Eczema atopic dermatitis (AD) is a chronic or recurrent non-contagious inflammatory skin disease that is the most common type of eczema, a long-lasting, red, itchy rash that usually starts in early childhood. Eczema atopic dermatitis is one of the most common skin conditions seen in medical dermatology that is treated at Colleyville Dermatology.
Atopic Dermatitis (Eczema)
Atopic dermatitis, also called eczema, is a common, chronic medical condition that causes the skin to be red, inflamed, and itchy. Atopic dermatitis typically presents during childhood (usually by age 5) but can appear at any age. The disease can be long-lasting, with periods of time during which the skin is clear (remission), as well as intermittent flare-ups. Eczema is not contagious, and treatment can usually control symptoms, although there is no cure.
Signs of Atopic Dermatitis (Eczema)
Atopic dermatitis symptoms can vary from case to case and can include:
- Dry, flaky, cracking, or scaling skin that can appear thickened
- Discolored patches of skin (typically red or brownish-gray)
- Mild to severe itching that may worsen at night
- Red, swollen skin from scratching
- Small bumps (rash) that may leak or ooze fluid
- Skin that has crusted over from scratching
Atopic dermatitis can become extremely bothersome and painful, especially when scratched or infected. It can appear anywhere on the body, but the most common areas that get eczema are:
- Back of the neck
- Creases of the elbows and knees
- Face and scalp
- Wrists and forearms
- Front of the arms and legs
What Causes Atopic Dermatitis (Eczema)?
While the exact cause of atopic dermatitis is unknown, the condition tends to be hereditary. Experts agree that gene variations and problems with the immune system are contributing factors to the skin changing, drying out, and becoming inflamed which makes it more susceptible to irritants entering the skin.
People who experience allergies (such as hay fever) or asthma are more likely to have atopic dermatitis. Food allergies are also common in those who have eczema. Most people have certain triggers which can result in flare-ups or worsen the condition.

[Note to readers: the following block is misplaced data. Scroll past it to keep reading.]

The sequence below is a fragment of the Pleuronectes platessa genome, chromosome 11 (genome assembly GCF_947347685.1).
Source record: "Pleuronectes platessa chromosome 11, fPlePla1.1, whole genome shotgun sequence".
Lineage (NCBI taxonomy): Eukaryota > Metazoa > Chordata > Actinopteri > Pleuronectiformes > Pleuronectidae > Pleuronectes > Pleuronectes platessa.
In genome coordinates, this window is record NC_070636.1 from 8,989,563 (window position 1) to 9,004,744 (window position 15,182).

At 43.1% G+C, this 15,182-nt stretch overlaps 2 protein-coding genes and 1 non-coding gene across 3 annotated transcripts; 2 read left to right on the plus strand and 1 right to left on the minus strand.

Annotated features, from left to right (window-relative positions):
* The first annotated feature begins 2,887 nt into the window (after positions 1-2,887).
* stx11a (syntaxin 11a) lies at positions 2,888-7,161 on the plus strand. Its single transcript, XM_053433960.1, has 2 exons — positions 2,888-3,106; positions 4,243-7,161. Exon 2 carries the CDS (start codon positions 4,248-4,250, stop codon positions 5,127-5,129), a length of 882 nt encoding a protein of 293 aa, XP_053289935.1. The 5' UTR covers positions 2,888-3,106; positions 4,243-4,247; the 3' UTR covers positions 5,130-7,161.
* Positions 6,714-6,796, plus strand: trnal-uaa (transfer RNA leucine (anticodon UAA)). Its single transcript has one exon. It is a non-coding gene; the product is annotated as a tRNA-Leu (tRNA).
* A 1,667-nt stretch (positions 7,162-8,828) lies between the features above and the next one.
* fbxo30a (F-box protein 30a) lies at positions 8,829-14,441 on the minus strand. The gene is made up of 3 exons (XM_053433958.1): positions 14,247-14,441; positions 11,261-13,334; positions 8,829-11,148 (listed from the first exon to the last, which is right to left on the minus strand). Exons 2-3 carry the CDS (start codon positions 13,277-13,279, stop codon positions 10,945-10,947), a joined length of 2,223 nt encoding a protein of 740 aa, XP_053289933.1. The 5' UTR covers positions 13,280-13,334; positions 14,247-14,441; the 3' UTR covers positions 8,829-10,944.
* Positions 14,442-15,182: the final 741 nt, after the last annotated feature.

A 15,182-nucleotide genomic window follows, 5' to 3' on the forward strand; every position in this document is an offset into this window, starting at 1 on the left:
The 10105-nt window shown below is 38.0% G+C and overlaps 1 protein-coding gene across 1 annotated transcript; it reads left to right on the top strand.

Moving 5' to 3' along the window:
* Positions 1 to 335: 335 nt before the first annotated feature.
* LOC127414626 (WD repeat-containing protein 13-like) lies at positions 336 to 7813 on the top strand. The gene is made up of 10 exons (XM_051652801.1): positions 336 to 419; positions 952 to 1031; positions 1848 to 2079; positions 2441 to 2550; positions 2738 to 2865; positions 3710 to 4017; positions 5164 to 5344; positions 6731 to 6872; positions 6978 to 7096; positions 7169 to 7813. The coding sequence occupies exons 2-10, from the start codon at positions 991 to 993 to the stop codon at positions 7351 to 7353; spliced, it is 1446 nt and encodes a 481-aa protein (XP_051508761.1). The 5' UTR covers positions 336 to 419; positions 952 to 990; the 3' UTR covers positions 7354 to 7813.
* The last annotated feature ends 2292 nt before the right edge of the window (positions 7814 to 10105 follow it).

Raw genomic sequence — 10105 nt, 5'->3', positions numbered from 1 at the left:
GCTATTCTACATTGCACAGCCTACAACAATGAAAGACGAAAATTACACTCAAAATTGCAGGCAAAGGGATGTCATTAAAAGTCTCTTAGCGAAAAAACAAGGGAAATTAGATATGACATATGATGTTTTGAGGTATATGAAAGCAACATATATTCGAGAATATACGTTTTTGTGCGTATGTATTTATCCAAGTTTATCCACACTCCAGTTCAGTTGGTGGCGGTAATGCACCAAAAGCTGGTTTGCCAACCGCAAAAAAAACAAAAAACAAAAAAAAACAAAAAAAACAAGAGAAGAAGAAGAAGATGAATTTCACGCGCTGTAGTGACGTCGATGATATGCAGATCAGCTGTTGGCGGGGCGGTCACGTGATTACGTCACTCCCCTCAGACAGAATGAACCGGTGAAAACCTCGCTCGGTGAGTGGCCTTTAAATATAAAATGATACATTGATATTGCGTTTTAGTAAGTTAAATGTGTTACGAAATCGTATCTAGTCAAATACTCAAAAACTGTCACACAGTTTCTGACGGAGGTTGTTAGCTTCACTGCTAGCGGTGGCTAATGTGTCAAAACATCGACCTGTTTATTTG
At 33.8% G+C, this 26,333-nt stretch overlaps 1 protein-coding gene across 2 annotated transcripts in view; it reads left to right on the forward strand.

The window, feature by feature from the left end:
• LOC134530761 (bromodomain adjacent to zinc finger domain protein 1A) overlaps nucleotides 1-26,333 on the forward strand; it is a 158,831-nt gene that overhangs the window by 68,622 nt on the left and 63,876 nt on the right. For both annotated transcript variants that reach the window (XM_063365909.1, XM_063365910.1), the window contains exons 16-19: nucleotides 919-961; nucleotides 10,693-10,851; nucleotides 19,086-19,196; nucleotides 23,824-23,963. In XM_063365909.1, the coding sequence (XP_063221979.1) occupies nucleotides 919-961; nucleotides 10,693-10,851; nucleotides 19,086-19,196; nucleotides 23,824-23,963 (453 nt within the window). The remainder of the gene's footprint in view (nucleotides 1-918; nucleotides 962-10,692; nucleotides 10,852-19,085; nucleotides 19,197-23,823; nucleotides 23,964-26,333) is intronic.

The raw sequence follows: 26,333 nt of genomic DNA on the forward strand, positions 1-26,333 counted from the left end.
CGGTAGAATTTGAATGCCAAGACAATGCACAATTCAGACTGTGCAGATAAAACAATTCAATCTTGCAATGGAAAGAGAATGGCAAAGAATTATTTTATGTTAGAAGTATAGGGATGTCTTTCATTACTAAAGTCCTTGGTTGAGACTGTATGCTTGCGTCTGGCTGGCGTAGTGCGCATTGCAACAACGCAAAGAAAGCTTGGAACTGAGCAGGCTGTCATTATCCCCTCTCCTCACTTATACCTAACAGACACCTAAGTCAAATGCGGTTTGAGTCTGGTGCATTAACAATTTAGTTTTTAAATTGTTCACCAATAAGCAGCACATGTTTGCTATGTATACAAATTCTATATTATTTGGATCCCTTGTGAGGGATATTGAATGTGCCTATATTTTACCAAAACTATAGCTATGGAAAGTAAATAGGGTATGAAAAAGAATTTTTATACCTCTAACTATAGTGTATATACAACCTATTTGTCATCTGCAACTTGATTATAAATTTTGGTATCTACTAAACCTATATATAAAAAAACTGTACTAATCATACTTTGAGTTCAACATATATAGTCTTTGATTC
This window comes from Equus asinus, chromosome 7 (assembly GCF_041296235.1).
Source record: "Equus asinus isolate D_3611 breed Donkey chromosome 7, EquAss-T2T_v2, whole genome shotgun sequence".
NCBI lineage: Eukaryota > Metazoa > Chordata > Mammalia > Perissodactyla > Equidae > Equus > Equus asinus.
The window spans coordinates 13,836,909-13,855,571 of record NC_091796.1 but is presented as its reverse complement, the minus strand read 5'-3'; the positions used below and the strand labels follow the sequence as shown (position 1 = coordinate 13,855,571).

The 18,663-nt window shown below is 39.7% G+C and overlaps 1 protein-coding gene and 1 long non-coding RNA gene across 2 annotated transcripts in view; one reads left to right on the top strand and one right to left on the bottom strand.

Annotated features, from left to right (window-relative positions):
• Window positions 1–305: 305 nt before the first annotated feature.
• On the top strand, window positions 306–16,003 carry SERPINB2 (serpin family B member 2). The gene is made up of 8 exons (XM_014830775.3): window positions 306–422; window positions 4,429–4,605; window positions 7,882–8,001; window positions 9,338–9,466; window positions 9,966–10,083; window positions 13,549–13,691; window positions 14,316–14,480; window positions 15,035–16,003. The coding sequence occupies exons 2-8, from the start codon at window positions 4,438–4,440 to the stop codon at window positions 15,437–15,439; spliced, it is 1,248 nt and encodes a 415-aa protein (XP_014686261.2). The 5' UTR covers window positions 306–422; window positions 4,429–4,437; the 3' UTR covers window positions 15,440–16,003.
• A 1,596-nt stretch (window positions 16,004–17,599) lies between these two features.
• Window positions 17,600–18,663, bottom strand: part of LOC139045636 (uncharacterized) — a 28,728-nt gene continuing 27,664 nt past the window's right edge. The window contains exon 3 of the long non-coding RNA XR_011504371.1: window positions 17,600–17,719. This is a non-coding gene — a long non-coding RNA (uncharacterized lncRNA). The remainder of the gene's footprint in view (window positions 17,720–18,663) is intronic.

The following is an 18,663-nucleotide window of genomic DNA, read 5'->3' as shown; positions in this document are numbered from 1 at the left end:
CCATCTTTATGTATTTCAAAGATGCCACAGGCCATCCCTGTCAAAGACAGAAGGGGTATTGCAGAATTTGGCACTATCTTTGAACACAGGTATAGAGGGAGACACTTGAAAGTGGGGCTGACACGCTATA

Common triggers for atopic dermatitis include:
- Strong or scented soaps, cleansers, or detergents
- Cold, dry weather/low humidity
- Long, hot baths or showers
- Certain skin care products, perfumes, or make-up
- Scratchy material, such as wool or synthetic fabric
- Allergens or irritants, such as dander, pollen, smoke, mold, or dust
- Certain foods (most commonly nuts, dairy, eggs, wheat, and soy)
Treating Atopic Dermatitis (Eczema)
While there is no known cure for atopic dermatitis, many treatment options are available to reduce the symptoms and alleviate the itching and discomfort. Over-the-counter and prescription medications (such as steroid creams or pills) can:
- Promote healing
- Decrease inflammation
- Minimize flare-ups
- Prevent infections that can result from itching
Keeping the skin properly moisturized will improve the functionality of the skin barrier which, in turn, reduces inflammation and protects the skin from allergens and other irritants.
Tips for Managing Atopic Dermatitis
- Take lukewarm baths once a day
- Use mild, unscented soaps
- Pat (rather than rub) the skin dry
- Moisturize skin directly after bathing to seal in water absorbed by the skin
- Use creams and ointments, and avoid lotions containing alcohol or with a high water content
- Avoid wearing rough clothing and exposing skin to irritants
- Try not to scratch or rub affected areas
- Avoid stress
- Keep your home temperature cool with a consistent humidity level
When Should I See a Doctor for Atopic Dermatitis?
A dermatologist can evaluate and diagnose your skin condition initially. The experts at Colleyville Dermatology can create an individualized treatment plan for your atopic dermatitis, including identifying the triggers that contribute to flare-ups so they can be avoided. Carefully adhering to your treatment plan can control symptoms and reduce flare-ups.
A dermatological visit is also recommended if your atopic dermatitis:
- Is affecting your sleep or other daily activities
- Shows signs of infection (red streaks, swelling or heat around the rash, fever, pus/yellow scabs)
- Home treatments are ineffective
If you are experiencing symptoms of atopic dermatitis or your eczema flare-ups are not improving with home treatments, please contact the experts at Colleyville Dermatology for an evaluation and to start your personalized treatment plan.